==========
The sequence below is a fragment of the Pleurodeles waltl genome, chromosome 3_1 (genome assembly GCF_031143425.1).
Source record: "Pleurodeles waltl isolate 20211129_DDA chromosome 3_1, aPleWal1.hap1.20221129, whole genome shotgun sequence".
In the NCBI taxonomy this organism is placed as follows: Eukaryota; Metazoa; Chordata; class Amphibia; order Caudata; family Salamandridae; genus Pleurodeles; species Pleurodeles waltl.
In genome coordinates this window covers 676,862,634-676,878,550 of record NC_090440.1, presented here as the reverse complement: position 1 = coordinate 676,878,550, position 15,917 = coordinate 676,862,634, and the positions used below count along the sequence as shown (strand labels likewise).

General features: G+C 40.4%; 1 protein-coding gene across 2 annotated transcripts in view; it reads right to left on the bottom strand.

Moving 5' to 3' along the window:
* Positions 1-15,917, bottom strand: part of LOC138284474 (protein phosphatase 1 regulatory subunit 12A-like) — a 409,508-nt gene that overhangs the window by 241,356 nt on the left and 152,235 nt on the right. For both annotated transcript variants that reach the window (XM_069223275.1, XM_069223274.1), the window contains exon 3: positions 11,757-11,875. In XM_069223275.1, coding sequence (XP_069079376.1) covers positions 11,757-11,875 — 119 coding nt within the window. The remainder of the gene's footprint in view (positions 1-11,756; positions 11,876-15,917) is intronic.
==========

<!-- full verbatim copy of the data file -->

The sequence below is a fragment of the Pleurodeles waltl genome, chromosome 3_1 (genome assembly GCF_031143425.1).
Source record: "Pleurodeles waltl isolate 20211129_DDA chromosome 3_1, aPleWal1.hap1.20221129, whole genome shotgun sequence".
In the NCBI taxonomy this organism is placed as follows: Eukaryota; Metazoa; Chordata; class Amphibia; order Caudata; family Salamandridae; genus Pleurodeles; species Pleurodeles waltl.
In genome coordinates this window covers 676,862,634-676,878,550 of record NC_090440.1, presented here as the reverse complement: position 1 = coordinate 676,878,550, position 15,917 = coordinate 676,862,634, and the positions used below count along the sequence as shown (strand labels likewise).

General features: G+C 40.4%; 1 protein-coding gene across 2 annotated transcripts in view; it reads right to left on the bottom strand.

Moving 5' to 3' along the window:
* Positions 1-15,917, bottom strand: part of LOC138284474 (protein phosphatase 1 regulatory subunit 12A-like) — a 409,508-nt gene that overhangs the window by 241,356 nt on the left and 152,235 nt on the right. For both annotated transcript variants that reach the window (XM_069223275.1, XM_069223274.1), the window contains exon 3: positions 11,757-11,875. In XM_069223275.1, coding sequence (XP_069079376.1) covers positions 11,757-11,875 — 119 coding nt within the window. The remainder of the gene's footprint in view (positions 1-11,756; positions 11,876-15,917) is intronic.